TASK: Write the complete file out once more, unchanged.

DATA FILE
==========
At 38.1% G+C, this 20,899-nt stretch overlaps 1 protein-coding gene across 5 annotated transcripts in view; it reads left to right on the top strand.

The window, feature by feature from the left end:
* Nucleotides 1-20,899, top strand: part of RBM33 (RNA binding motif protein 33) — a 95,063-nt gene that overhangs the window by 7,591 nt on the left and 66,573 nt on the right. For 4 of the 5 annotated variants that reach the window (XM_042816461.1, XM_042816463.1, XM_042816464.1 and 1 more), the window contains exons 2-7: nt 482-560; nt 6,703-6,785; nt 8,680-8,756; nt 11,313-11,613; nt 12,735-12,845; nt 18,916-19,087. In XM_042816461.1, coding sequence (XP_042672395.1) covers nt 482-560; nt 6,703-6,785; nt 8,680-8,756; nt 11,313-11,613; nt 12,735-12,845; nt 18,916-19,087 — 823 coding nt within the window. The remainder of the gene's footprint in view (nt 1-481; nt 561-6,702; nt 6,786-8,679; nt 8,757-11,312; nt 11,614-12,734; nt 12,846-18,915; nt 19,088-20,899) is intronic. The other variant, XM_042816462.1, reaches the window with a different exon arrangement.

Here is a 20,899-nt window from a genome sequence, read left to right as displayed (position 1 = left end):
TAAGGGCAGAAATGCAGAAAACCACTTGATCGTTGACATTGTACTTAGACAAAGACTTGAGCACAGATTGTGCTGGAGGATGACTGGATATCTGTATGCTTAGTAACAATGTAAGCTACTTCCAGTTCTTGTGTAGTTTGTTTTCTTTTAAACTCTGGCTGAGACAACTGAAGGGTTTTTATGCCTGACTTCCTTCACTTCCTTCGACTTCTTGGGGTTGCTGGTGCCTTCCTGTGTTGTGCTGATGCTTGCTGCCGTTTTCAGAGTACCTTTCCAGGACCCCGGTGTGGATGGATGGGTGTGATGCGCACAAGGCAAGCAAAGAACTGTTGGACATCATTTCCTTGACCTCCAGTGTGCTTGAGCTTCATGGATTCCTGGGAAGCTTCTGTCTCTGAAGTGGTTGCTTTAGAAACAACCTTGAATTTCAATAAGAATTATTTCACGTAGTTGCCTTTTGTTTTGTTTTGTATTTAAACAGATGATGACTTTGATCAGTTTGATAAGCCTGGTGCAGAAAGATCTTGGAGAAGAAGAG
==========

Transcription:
At 38.1% G+C, this 20,899-nt stretch overlaps 1 protein-coding gene across 5 annotated transcripts in view; it reads left to right on the top strand.

The window, feature by feature from the left end:
* Nucleotides 1-20,899, top strand: part of RBM33 (RNA binding motif protein 33) — a 95,063-nt gene that overhangs the window by 7,591 nt on the left and 66,573 nt on the right. For 4 of the 5 annotated variants that reach the window (XM_042816461.1, XM_042816463.1, XM_042816464.1 and 1 more), the window contains exons 2-7: nt 482-560; nt 6,703-6,785; nt 8,680-8,756; nt 11,313-11,613; nt 12,735-12,845; nt 18,916-19,087. In XM_042816461.1, coding sequence (XP_042672395.1) covers nt 482-560; nt 6,703-6,785; nt 8,680-8,756; nt 11,313-11,613; nt 12,735-12,845; nt 18,916-19,087 — 823 coding nt within the window. The remainder of the gene's footprint in view (nt 1-481; nt 561-6,702; nt 6,786-8,679; nt 8,757-11,312; nt 11,614-12,734; nt 12,846-18,915; nt 19,088-20,899) is intronic. The other variant, XM_042816462.1, reaches the window with a different exon arrangement.

Here is a 20,899-nt window from a genome sequence, read left to right as displayed (position 1 = left end):
TAAGGGCAGAAATGCAGAAAACCACTTGATCGTTGACATTGTACTTAGACAAAGACTTGAGCACAGATTGTGCTGGAGGATGACTGGATATCTGTATGCTTAGTAACAATGTAAGCTACTTCCAGTTCTTGTGTAGTTTGTTTTCTTTTAAACTCTGGCTGAGACAACTGAAGGGTTTTTATGCCTGACTTCCTTCACTTCCTTCGACTTCTTGGGGTTGCTGGTGCCTTCCTGTGTTGTGCTGATGCTTGCTGCCGTTTTCAGAGTACCTTTCCAGGACCCCGGTGTGGATGGATGGGTGTGATGCGCACAAGGCAAGCAAAGAACTGTTGGACATCATTTCCTTGACCTCCAGTGTGCTTGAGCTTCATGGATTCCTGGGAAGCTTCTGTCTCTGAAGTGGTTGCTTTAGAAACAACCTTGAATTTCAATAAGAATTATTTCACGTAGTTGCCTTTTGTTTTGTTTTGTATTTAAACAGATGATGACTTTGATCAGTTTGATAAGCCTGGTGCAGAAAGATCTTGGAGAAGAAGAG